Keepers at the Taipei Zoo were excited. Resident giant panda Yuan Yuan was exhibiting signs of pregnancy -- an all-too-elusive event among captive pandas.
There were tell-tale symptoms, like a loss of appetite and a thickening of the uterus. Yuan Yuan’s fecal progesterone concentration was also on the rise.
Yet despite these promising signs, the panda's pregnancy was a false alarm.
According to China's Southern Metropolis Daily, ultrasound scans determined that Yuan Yuan, who was artificially inseminated earlier this year, was not pregnant. Now the panda is being accused of faking the pregnancy as a way of getting her caretakers to shower her with better food and care.
Pregnant pandas are typically treated like queens. As China Daily notes, the expectant bears are moved into “single rooms with air conditioning” and given “round-the-clock care.” They receive more buns, fruit and bamboo as well.
Panda experts have speculated that Yuan Yuan, who gave birth to a cub in 2013, may have been feigning pregnancy to reap these added benefits.
Last year, another female panda named Ai Hin was accused of trying to pull the same trick. The panda, who lives at the Chengdu Research Base of Giant Panda Breeding, exhibited pregnancy symptoms for two months before experts determined that she didn’t actually have a cub in the oven.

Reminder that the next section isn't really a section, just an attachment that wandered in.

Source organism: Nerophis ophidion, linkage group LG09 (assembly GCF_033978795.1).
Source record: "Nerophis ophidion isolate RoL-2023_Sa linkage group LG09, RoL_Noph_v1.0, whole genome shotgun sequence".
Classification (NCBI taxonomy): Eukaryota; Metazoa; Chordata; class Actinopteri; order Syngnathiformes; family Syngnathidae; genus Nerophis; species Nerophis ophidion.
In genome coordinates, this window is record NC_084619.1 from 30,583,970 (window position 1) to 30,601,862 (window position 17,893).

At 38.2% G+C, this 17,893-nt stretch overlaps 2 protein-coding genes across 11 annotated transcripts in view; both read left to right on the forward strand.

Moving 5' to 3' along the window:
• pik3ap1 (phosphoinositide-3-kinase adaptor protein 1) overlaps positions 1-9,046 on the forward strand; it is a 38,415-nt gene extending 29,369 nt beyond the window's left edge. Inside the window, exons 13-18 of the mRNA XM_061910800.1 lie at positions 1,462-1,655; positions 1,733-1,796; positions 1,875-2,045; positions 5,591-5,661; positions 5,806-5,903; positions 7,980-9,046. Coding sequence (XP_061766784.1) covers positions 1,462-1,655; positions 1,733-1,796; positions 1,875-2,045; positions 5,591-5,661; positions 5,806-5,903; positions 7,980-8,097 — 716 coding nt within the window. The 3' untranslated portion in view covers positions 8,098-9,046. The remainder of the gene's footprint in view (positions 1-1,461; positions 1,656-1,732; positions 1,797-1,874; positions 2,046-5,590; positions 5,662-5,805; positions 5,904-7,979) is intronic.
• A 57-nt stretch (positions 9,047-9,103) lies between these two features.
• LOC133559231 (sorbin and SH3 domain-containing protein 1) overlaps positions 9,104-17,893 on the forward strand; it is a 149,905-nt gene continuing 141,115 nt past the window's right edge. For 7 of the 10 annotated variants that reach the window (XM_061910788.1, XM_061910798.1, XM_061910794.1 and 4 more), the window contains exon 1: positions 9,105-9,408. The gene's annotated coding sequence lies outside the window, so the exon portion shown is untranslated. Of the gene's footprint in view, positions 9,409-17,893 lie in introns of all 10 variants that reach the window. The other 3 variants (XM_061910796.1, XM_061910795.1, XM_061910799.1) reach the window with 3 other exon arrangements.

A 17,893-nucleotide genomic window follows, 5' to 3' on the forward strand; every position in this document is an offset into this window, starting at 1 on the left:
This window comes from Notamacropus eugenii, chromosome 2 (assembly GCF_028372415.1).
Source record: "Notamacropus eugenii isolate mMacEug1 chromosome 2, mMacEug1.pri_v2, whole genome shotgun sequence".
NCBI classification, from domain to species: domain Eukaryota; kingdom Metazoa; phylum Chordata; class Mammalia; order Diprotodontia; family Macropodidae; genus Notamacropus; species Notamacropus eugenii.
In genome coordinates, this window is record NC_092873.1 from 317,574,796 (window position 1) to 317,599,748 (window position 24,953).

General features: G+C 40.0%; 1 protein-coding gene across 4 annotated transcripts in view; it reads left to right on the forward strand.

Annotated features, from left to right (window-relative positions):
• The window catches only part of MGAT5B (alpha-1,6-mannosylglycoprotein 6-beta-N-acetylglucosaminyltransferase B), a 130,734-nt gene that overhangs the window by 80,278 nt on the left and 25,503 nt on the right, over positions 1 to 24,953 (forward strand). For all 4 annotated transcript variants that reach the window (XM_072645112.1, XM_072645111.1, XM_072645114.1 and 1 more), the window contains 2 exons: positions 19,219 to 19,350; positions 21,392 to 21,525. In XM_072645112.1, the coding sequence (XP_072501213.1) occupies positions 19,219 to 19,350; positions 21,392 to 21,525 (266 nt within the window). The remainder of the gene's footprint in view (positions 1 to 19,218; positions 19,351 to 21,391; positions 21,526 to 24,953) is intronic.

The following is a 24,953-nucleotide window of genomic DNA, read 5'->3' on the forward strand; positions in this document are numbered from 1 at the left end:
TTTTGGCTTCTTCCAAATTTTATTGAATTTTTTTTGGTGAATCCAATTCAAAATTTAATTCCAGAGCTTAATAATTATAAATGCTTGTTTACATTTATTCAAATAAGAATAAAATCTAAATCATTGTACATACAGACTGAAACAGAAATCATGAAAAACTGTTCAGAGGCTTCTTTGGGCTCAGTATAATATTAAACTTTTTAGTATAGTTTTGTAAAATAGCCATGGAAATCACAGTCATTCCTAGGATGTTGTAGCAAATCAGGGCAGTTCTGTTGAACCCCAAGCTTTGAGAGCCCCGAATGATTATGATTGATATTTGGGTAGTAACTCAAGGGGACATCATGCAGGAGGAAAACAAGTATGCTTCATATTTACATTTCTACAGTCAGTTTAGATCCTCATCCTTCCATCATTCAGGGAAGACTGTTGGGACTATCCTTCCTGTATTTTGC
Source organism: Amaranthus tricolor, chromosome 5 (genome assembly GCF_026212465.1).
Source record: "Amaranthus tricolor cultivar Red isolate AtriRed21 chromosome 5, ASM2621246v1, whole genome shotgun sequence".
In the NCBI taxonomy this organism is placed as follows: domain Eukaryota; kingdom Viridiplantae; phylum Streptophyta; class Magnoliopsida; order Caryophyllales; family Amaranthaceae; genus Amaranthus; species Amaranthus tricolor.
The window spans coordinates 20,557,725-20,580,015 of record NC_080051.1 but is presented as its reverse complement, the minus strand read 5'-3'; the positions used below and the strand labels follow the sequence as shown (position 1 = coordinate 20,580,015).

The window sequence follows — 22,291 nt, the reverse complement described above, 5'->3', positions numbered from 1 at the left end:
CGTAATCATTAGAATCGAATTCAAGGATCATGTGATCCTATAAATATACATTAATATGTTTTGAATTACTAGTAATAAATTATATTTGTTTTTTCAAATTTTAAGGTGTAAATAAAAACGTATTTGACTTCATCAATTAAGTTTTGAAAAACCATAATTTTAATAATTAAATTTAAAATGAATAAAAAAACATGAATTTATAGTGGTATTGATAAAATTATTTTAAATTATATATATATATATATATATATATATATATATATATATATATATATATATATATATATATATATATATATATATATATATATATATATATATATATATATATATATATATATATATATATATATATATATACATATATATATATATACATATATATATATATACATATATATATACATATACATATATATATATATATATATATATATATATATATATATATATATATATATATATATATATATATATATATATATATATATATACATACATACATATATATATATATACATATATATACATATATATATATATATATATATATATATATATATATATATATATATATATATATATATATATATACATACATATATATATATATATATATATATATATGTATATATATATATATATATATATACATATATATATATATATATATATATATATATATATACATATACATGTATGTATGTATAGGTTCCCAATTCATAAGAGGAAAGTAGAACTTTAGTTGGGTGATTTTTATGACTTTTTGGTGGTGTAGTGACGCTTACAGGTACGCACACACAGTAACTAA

“After showing prenatal signs, the [panda] 'mothers-to-be' are [pampered],” Wu Kongju, an expert at the Chengdu Research Base, told CNN last year. “So some clever pandas have used this to their advantage to improve their quality of life.”
Other panda experts disagree with these accusations.
Zhang Heming, director of the China Research and Conservation Center for the Giant Panda, told the Guardian last year that pseudo-pregnancies are actually fairly common in the panda world. He attributed the pandas’ behavior to "more of a hormonal issue than a deliberate ruse."
"This phenomenon occurs in 10 to 20 percent of pandas," he said. "After the mother panda is inseminated, if her health isn't so good, the pregnancy will terminate, but she'll still behave as if she's pregnant."
According to a 2010 LiveScience report, scientists "don't know why pseudo-pregnancies happen, or if they have evolved for an evolutionary purpose."
"In a sense there's no answer, but there is speculation that perhaps pandas' bodies just rehearse pregnancy all the time," Lisa Stevens, curator of primates and pandas at Smithsonian's National Zoo, told the news outlet.
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